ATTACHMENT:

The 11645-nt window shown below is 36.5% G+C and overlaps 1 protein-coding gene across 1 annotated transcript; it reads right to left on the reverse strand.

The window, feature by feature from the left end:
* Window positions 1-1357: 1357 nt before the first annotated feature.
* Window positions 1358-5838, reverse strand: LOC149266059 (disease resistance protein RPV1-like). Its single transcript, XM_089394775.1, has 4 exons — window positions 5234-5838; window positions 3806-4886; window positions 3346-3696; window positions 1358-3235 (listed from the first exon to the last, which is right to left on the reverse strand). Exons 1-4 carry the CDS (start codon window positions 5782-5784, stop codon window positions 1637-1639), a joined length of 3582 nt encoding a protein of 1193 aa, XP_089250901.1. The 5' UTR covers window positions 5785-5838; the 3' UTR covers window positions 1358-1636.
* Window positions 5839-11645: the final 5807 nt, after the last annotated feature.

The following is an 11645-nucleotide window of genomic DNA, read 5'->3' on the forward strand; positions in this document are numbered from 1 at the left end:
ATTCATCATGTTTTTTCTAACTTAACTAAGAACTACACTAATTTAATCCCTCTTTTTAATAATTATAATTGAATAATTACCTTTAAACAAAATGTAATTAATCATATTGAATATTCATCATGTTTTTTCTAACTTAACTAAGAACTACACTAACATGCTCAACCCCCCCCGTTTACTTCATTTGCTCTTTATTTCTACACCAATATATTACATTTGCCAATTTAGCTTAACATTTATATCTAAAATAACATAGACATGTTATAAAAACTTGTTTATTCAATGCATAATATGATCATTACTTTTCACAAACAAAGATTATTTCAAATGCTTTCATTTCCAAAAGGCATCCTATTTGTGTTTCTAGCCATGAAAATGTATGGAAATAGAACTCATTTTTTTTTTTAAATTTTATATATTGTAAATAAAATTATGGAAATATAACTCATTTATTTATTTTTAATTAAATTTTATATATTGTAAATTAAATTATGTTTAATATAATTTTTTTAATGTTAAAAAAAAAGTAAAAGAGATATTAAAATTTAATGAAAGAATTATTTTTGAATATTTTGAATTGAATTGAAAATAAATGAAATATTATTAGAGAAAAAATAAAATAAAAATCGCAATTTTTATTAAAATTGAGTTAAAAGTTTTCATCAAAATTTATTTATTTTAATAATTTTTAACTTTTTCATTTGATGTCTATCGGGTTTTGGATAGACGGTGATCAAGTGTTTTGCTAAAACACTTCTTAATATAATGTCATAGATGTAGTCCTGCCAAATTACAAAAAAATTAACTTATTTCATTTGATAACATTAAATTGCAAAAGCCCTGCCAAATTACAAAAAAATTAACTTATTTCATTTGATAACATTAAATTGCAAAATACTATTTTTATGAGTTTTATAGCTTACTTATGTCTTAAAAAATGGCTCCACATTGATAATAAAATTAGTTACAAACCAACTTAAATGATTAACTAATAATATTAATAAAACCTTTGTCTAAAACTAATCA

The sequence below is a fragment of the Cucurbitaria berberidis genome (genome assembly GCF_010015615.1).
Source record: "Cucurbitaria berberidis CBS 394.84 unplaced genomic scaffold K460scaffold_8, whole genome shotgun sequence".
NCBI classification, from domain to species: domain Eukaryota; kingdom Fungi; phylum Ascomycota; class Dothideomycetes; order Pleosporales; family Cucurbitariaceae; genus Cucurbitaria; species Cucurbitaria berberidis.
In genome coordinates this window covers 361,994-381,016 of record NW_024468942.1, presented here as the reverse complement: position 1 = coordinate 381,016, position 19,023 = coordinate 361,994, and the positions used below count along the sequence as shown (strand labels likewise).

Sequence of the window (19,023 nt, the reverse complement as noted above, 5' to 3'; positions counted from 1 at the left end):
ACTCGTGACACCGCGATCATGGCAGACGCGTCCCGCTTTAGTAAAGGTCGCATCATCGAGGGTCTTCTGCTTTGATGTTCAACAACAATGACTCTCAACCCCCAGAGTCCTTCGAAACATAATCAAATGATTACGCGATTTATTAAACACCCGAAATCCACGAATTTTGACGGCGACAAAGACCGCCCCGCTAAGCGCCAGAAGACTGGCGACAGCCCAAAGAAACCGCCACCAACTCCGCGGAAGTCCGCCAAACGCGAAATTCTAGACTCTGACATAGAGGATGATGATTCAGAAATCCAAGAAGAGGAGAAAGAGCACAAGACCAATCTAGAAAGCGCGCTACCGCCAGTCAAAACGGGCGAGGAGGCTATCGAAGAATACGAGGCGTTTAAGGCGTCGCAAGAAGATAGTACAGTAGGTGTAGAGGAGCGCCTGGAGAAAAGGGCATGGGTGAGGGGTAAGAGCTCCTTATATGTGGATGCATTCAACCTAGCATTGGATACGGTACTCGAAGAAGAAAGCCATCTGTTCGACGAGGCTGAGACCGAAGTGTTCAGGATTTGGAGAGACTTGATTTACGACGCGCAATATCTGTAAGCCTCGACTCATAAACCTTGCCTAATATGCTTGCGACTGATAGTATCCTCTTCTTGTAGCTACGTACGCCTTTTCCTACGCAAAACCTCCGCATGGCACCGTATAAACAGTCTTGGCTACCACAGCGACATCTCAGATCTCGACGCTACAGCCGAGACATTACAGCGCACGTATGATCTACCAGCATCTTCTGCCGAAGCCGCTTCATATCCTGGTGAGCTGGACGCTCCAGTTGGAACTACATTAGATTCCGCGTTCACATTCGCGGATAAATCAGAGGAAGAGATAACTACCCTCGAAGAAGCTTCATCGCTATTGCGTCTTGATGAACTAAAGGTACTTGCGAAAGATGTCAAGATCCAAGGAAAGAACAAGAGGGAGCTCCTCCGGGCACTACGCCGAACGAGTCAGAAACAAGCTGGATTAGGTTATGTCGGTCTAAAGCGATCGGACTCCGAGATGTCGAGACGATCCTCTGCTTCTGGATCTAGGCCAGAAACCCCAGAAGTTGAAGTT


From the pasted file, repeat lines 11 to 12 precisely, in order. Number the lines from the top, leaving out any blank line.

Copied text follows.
In genome coordinates this window covers 361,994-381,016 of record NW_024468942.1, presented here as the reverse complement: position 1 = coordinate 381,016, position 19,023 = coordinate 361,994, and the positions used below count along the sequence as shown (strand labels likewise).

Sequence of the window (19,023 nt, the reverse complement as noted above, 5' to 3'; positions counted from 1 at the left end):